• I like this method of fitting. You’re right, it really does depend and while we want to avoid excessive pooling of fabric around the wrist area (which means your sleeve is too long), we also don’t want a cuff that rides up our forearm when we reach out to shake someone’s hand. If this method works well for you, definitely go for it.

  • RJ

    Thank you, totally appreciate the hers up on what to do and what not to do.

  • RJ

    Thanks for the heads up on what to do and not do with fit.

  • It’s important to note that in regards to shirt-fit terminology, Express brand clothing uses “modern fit” to describe their loosest-fitting
    shirts, “fitted” for their middle of the road fit, and “extra slim” for
    their tightest fit. Perhaps they mean “modern fit” in the sense that the modern American man is heavier-set than any previous generation and, thus, “modern” fits loosely for the “modern heavy-set gentlemen.” I don’t know. Regardless, just take not of the inconsistency in terminology and don’t accidentally buy the wrong fit!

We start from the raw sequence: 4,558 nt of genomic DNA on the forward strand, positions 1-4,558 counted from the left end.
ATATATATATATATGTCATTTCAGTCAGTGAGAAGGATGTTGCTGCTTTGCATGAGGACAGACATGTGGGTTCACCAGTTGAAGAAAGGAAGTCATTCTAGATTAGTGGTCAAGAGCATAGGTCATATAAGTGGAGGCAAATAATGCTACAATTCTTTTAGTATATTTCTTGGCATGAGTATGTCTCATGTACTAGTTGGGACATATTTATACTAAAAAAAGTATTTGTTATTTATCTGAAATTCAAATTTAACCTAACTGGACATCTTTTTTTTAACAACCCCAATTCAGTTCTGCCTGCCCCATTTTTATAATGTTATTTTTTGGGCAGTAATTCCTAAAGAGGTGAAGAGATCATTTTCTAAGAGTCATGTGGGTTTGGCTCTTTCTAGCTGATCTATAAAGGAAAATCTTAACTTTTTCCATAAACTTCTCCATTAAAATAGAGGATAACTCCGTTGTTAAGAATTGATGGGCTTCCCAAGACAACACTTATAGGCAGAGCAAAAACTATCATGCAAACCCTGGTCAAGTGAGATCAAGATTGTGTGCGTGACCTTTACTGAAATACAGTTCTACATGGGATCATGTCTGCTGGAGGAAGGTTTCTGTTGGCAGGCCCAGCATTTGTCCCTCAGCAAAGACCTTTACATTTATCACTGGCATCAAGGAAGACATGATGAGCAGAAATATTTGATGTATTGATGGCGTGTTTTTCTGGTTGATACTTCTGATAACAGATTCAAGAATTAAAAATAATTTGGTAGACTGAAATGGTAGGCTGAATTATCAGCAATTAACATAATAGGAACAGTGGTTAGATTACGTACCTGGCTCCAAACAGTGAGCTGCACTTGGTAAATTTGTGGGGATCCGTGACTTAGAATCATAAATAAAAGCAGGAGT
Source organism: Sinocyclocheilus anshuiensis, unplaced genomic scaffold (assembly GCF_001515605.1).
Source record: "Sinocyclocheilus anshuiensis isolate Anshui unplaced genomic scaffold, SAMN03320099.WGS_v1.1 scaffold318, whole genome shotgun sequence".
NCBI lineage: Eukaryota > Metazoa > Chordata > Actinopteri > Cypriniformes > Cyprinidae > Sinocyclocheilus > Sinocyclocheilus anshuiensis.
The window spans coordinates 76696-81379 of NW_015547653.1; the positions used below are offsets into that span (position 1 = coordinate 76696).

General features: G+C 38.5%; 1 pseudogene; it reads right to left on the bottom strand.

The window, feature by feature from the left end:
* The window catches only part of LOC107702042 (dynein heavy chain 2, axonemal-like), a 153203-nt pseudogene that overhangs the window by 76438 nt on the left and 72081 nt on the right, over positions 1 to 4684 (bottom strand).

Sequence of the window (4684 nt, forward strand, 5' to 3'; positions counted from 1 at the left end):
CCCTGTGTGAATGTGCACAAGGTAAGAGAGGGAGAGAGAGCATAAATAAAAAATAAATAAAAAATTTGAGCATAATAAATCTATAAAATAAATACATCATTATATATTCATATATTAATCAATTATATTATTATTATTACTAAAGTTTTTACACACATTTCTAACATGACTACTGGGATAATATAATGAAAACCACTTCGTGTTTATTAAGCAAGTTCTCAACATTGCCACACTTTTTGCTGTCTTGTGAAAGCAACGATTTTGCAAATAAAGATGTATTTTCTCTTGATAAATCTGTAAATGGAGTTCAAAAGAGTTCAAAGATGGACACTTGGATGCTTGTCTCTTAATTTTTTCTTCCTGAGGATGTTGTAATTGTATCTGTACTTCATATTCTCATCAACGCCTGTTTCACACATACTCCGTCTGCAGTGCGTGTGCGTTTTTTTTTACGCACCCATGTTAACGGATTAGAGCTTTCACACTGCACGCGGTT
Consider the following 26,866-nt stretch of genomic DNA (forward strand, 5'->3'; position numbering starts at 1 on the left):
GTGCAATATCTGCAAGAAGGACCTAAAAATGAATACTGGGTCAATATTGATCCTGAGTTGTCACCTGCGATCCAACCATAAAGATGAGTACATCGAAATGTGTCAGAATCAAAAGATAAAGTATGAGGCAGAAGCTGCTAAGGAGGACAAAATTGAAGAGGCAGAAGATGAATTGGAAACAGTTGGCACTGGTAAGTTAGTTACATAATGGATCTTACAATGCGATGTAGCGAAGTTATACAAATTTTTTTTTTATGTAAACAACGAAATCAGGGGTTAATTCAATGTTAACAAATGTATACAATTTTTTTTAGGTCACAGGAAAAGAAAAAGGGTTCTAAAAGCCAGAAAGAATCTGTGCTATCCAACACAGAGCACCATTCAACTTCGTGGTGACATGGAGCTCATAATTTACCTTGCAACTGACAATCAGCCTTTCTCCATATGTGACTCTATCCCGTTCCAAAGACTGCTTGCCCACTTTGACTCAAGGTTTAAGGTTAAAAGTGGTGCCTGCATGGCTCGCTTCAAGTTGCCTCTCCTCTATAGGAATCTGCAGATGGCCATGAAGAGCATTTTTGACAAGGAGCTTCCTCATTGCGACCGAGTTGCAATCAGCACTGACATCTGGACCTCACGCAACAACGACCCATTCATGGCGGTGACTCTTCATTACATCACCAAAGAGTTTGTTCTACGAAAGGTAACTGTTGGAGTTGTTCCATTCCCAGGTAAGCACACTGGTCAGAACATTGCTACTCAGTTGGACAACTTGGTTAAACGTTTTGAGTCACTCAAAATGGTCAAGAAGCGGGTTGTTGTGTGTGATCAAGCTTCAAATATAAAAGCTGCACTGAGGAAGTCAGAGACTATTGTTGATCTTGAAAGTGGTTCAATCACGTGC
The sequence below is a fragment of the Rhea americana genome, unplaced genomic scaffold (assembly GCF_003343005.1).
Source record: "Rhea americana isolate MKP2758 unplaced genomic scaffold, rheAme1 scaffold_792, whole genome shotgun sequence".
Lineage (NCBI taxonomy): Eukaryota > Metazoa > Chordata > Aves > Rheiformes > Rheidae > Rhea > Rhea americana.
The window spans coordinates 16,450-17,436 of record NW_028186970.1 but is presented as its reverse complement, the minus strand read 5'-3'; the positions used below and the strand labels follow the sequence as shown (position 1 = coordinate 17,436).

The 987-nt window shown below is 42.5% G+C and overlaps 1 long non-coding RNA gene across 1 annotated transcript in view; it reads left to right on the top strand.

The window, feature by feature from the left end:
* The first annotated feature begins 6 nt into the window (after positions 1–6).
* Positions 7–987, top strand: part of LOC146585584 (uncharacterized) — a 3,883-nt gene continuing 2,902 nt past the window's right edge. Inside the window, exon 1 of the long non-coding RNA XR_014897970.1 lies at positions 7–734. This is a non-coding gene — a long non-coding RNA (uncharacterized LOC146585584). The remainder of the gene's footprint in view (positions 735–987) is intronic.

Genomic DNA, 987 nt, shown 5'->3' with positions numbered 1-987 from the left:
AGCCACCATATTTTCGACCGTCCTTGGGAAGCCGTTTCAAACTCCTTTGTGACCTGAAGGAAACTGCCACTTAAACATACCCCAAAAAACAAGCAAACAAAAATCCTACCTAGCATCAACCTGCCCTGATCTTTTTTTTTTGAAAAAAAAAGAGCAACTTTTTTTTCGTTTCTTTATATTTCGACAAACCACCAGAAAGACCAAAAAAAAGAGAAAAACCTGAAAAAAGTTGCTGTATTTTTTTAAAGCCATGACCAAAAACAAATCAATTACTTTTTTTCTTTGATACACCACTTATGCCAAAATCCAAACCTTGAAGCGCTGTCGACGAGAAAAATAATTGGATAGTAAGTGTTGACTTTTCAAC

• Interesting, thanks for pointing this out. Haven’t shopped at Express in forever, so maybe they changed the style names (or maybe I’m just mistaken completely). In any case, all the more reason to go into stores yourself and try on what they have to offer.

      • I believe you were correct in stating that many stores choose “modern” to describe their slimmer fits. I was merely pointing out the fact that Express does not operate that way. I worked for them up until the beginning of this year so I am all-too-familiar with their backward ways…

  • Gazman

    I’m all in favour of slim cut shirts, suits, pants, but when you see photos in, say, GQ Magazine you’d be excused for thinking they’ve painted on the clothes the models wear. At a guess I’d say most of the clothes on the models in fashion photos are pinned so as to provide as slim a silhouette as possible. I also wouldn’t be surprised if the old airbrush is used to brush out any excess fabric. Slim is great but clothes are made to be lived in – you walk, sit down, kneel, bend over, reach, drive a car, lift things – so too slim is simply impractical as well as being uncomfortable. PS: Love your site; great advice and tips!